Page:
You’ve been a big proponent of the Korg Triton in the past - was that a player in the process for the creation of these tracks?
“Yeah, absolutely. I use my Triton pretty much every day. A lot of my drums come off the Triton and onto the Oberheim, and also I use it for melodies. Essential piece of kit.”
Totally. Do you still have your Korg Polysix?
“Absolutely. I love that thing. That’s one thing I’d never let go of.”
Do you have it MIDIed?
“Yeah, absolutely! Hacked and rehacked. It’s actually an interesting story because the guy that does that for me is getting on a bit, but he’s a great guy and he’s actually one of the original designers of the Polysix! So when I take it to him, he’s overjoyed because it’s like his little baby, you know? He gave birth to it at some point. Designed it. It’s mental to have that person working on my synth. He did the conversion kit for me, so it’s MIDIed up and sequenceable and all that.”
Lots of your drum sounds are very heavily compressed, very gritty, lots of character to them. Do you rely on hardware compressors?
“You know, I’m actually starting to a little bit more. There’s a couple of Neve preamps that I’ve started to record with that are really great, and I’ve also been bouncing stuff through a Chandler on the master chain. But to be honest with you, it’s not like I rely on it, because everything comes in UAD form at this point, and there’s a lot of great plugins that aren’t UAD that get the job done. Like I said, it’s not really about the gear, it’s more about the feel, you know what I mean? The Chandler is a 16 channel - it doesn’t have any faders, just knobs. I’m quite bad with gear names, and I’m also kind of new to it, but I’m lucky enough to have access to that and a few very nice preamps, a few nice compressors. I don’t rely on it but it’s nice to have those around for when you want it.”
Have you had those long in your studio?
“No, actually, those are quite new. I don’t want to say too much but it’s a new setup that I’ve got access to at the moment. But it’s pretty great. There’s a new studio spaces that I’ve been using, and that’s where all that gear I just mentioned is.”
You’ve done lots of work with other artists, in many forms of collaboration. Some of that is surface level ‘feature’ work, and then you also do a lot of mixing and final editing of much of the Night Slugs releases. How have those things informed your own music and your own processes?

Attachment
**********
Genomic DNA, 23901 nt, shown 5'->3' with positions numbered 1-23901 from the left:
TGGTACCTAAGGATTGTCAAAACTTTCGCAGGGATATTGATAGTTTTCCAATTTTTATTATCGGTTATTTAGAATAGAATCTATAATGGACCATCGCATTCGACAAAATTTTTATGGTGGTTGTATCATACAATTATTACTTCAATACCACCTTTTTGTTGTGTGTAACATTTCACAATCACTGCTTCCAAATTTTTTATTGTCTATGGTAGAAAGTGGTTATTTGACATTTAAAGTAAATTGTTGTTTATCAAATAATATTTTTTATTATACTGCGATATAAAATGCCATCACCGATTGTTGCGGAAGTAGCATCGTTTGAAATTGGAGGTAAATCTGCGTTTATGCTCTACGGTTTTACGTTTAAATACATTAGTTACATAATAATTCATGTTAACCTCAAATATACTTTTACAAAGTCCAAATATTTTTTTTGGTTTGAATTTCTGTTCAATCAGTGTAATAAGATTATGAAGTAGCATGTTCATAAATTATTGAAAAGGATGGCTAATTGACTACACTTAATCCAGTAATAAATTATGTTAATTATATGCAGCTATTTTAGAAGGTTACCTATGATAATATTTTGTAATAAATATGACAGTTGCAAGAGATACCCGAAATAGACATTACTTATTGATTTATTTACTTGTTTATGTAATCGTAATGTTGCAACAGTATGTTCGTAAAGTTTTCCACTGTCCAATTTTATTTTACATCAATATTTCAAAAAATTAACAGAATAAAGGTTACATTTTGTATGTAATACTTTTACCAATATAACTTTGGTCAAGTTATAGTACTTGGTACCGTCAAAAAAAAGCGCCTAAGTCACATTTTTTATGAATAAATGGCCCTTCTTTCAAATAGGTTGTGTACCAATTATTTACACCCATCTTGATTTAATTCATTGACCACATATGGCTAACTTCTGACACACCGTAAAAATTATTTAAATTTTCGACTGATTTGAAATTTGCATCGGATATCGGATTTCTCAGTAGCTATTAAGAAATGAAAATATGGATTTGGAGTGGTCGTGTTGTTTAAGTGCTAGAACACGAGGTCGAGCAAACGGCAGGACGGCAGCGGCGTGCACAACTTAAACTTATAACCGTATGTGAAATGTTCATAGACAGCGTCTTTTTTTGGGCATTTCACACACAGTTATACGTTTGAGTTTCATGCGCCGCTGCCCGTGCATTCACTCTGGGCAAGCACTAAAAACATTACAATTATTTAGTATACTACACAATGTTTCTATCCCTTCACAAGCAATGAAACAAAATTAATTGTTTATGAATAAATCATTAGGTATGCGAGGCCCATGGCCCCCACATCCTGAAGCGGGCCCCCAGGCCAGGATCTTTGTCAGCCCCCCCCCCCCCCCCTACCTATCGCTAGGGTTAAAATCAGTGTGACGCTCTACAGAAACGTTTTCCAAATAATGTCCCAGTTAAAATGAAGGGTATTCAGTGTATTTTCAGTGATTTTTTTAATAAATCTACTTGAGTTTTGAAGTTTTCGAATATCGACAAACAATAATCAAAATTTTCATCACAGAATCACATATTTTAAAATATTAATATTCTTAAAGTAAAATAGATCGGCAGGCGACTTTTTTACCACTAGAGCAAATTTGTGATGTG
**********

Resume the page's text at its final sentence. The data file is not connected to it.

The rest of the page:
“To be honest, I owe the guys everything. I’ve learned so much from doing other people’s music. For example, we just finished Sweyn’s EP, and when I say that guy’s got ears, he hears shit that I’m not hearing at all. I’m learning every day. Every time I get to open up someone’s session, I’m gonna learn from it. To be honest, it’s taught me everything in a way. For one thing, people talk about the amount of hours it takes for people to become proficient at something - 10,000 hours, whatever it is - and all of that mixing is ear training. You get to learn new plugins and play with new kit and I’m grateful for it. It takes up a lot of my time and over the years it’s taken me away from my own solo work for sure, but I’m grateful for it because it’s been a huge education, and I wouldn’t have learned those lessons if I’d just been sitting there doing my own beats, you know?”
Has any of that led to mixing work for people outside of Night Slugs?
“Occasionally. There’s been a lot of talk for a certain artist, and sometimes it doesn’t quite happen, but people have been interested in the past. But I don’t know if I’m really up for it, to be honest with you, because I only do that sort of work when it’s essential to get music out, and the people that I work with need help with that. It’s definitely something I’ll consider doing more in the future, though, because I do enjoy it and it’s good work, satisfying work for me.”